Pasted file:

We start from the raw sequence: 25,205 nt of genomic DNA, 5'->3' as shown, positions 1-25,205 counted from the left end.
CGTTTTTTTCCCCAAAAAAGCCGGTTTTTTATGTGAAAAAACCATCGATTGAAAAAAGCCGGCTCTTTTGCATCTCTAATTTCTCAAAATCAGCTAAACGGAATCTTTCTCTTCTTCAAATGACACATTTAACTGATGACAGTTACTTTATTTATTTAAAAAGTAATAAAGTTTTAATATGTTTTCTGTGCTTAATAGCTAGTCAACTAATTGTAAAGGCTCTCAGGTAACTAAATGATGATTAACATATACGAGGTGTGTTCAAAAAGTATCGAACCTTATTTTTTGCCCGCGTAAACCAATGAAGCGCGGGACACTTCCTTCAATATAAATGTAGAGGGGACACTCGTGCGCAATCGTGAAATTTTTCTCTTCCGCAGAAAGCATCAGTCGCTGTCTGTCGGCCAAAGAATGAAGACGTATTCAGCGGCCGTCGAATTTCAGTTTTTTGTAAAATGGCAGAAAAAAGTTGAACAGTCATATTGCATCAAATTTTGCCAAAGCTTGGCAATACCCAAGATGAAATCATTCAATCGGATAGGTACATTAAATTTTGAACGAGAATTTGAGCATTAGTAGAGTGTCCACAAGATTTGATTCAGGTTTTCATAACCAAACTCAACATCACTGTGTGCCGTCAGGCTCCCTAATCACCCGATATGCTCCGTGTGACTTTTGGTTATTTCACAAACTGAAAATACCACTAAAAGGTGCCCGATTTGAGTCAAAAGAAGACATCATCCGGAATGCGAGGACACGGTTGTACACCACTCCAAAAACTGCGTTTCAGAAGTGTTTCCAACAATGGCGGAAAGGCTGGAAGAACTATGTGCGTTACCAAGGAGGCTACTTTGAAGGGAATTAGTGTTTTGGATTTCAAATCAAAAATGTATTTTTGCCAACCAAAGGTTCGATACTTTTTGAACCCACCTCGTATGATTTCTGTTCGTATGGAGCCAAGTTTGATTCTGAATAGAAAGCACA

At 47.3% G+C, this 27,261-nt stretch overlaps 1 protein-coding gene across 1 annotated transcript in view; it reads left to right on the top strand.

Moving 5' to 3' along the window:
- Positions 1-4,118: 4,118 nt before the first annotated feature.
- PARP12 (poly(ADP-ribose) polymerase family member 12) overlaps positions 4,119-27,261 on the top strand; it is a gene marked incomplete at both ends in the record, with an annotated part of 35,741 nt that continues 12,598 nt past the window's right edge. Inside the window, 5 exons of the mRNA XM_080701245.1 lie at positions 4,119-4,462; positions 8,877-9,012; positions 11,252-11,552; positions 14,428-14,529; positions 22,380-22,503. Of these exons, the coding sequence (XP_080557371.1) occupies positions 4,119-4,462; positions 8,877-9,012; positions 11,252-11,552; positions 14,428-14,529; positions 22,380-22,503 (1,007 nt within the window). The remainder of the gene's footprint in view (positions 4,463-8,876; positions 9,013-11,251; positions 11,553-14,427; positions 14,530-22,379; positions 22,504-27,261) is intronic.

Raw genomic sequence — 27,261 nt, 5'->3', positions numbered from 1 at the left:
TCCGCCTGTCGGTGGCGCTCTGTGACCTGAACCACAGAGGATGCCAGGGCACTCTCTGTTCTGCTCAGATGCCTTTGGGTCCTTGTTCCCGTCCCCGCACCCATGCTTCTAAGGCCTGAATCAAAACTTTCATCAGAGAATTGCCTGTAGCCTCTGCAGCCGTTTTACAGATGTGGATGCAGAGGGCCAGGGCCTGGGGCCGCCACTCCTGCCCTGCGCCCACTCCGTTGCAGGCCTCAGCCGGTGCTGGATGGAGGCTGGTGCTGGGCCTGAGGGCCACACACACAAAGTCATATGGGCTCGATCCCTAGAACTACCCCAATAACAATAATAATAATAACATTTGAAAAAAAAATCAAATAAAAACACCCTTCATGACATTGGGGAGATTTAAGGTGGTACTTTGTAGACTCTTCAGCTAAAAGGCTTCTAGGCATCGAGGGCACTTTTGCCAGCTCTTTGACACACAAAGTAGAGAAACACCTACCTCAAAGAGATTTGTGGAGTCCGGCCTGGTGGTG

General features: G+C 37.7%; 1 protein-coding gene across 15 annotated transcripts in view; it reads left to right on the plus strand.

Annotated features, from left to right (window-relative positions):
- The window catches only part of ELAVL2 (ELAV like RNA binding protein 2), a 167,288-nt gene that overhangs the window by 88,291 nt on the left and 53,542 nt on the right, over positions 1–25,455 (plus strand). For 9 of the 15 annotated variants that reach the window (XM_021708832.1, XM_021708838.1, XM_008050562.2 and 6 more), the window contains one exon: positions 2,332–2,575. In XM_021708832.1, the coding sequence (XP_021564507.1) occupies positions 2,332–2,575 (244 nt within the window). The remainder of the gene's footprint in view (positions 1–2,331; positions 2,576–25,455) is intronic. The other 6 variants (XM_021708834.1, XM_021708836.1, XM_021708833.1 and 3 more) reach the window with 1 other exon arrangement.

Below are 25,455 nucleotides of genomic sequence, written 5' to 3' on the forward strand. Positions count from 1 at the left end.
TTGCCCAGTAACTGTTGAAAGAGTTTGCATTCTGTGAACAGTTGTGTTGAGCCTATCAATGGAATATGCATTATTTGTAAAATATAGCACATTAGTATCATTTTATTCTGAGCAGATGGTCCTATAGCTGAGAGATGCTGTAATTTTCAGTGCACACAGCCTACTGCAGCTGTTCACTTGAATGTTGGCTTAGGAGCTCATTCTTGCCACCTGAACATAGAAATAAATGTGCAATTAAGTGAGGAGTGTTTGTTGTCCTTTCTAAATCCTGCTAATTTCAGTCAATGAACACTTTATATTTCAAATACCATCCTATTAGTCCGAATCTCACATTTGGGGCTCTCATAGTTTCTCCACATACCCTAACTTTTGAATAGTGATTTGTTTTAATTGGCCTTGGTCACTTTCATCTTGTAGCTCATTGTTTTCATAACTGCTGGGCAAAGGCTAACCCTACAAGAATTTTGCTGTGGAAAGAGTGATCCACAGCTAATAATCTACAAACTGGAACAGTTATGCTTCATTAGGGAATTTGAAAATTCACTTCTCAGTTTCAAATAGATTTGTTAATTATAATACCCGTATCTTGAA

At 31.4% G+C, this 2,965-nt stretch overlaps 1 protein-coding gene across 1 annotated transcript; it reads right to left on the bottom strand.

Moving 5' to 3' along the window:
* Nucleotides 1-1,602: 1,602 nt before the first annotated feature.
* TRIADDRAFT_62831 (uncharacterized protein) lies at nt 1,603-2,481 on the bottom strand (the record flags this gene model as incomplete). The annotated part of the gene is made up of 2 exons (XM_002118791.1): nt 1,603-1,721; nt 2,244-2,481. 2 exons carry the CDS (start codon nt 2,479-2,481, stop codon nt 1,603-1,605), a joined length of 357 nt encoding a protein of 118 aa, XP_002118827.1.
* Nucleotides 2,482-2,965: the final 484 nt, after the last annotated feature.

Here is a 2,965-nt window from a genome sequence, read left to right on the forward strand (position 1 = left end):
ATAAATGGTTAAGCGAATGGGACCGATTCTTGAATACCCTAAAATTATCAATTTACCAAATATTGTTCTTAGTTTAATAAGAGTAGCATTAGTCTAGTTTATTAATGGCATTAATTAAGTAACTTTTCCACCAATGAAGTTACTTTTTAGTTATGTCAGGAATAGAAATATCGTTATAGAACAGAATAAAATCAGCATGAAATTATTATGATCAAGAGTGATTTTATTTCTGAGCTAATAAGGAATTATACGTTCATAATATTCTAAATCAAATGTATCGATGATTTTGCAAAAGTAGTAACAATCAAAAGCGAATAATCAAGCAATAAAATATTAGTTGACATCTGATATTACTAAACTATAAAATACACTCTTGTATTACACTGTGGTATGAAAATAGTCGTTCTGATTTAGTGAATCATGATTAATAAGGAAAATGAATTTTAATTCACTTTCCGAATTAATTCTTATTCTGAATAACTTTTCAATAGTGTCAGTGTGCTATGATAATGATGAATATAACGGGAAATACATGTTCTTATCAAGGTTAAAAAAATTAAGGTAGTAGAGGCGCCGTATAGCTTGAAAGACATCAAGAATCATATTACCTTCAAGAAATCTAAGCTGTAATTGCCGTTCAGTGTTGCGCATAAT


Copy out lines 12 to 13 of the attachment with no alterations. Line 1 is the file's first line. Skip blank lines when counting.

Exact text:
Below are 25,455 nucleotides of genomic sequence, written 5' to 3' on the forward strand. Positions count from 1 at the left end.
TTGCCCAGTAACTGTTGAAAGAGTTTGCATTCTGTGAACAGTTGTGTTGAGCCTATCAATGGAATATGCATTATTTGTAAAATATAGCACATTAGTATCATTTTATTCTGAGCAGATGGTCCTATAGCTGAGAGATGCTGTAATTTTCAGTGCACACAGCCTACTGCAGCTGTTCACTTGAATGTTGGCTTAGGAGCTCATTCTTGCCACCTGAACATAGAAATAAATGTGCAATTAAGTGAGGAGTGTTTGTTGTCCTTTCTAAATCCTGCTAATTTCAGTCAATGAACACTTTATATTTCAAATACCATCCTATTAGTCCGAATCTCACATTTGGGGCTCTCATAGTTTCTCCACATACCCTAACTTTTGAATAGTGATTTGTTTTAATTGGCCTTGGTCACTTTCATCTTGTAGCTCATTGTTTTCATAACTGCTGGGCAAAGGCTAACCCTACAAGAATTTTGCTGTGGAAAGAGTGATCCACAGCTAATAATCTACAAACTGGAACAGTTATGCTTCATTAGGGAATTTGAAAATTCACTTCTCAGTTTCAAATAGATTTGTTAATTATAATACCCGTATCTTGAA